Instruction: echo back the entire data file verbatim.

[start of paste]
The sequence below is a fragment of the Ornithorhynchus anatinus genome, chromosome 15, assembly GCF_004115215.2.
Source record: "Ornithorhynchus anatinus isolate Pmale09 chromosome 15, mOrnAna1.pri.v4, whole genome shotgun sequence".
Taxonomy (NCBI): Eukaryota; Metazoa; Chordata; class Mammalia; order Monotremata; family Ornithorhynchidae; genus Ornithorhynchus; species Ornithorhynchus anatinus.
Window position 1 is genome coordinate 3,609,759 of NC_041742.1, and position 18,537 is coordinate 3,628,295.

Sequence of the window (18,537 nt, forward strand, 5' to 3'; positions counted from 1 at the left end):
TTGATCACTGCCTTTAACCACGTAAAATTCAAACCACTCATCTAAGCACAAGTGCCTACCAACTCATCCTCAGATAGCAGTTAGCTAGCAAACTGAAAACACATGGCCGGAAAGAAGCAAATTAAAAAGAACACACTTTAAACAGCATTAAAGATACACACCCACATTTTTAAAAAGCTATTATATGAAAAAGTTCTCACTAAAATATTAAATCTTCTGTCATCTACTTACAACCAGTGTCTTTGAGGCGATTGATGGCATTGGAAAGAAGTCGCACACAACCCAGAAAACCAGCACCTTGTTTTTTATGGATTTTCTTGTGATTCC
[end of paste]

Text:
The sequence below is a fragment of the Ornithorhynchus anatinus genome, chromosome 15, assembly GCF_004115215.2.
Source record: "Ornithorhynchus anatinus isolate Pmale09 chromosome 15, mOrnAna1.pri.v4, whole genome shotgun sequence".
Taxonomy (NCBI): Eukaryota; Metazoa; Chordata; class Mammalia; order Monotremata; family Ornithorhynchidae; genus Ornithorhynchus; species Ornithorhynchus anatinus.
Window position 1 is genome coordinate 3,609,759 of NC_041742.1, and position 18,537 is coordinate 3,628,295.

Sequence of the window (18,537 nt, forward strand, 5' to 3'; positions counted from 1 at the left end):
TTGATCACTGCCTTTAACCACGTAAAATTCAAACCACTCATCTAAGCACAAGTGCCTACCAACTCATCCTCAGATAGCAGTTAGCTAGCAAACTGAAAACACATGGCCGGAAAGAAGCAAATTAAAAAGAACACACTTTAAACAGCATTAAAGATACACACCCACATTTTTAAAAAGCTATTATATGAAAAAGTTCTCACTAAAATATTAAATCTTCTGTCATCTACTTACAACCAGTGTCTTTGAGGCGATTGATGGCATTGGAAAGAAGTCGCACACAACCCAGAAAACCAGCACCTTGTTTTTTATGGATTTTCTTGTGATTCC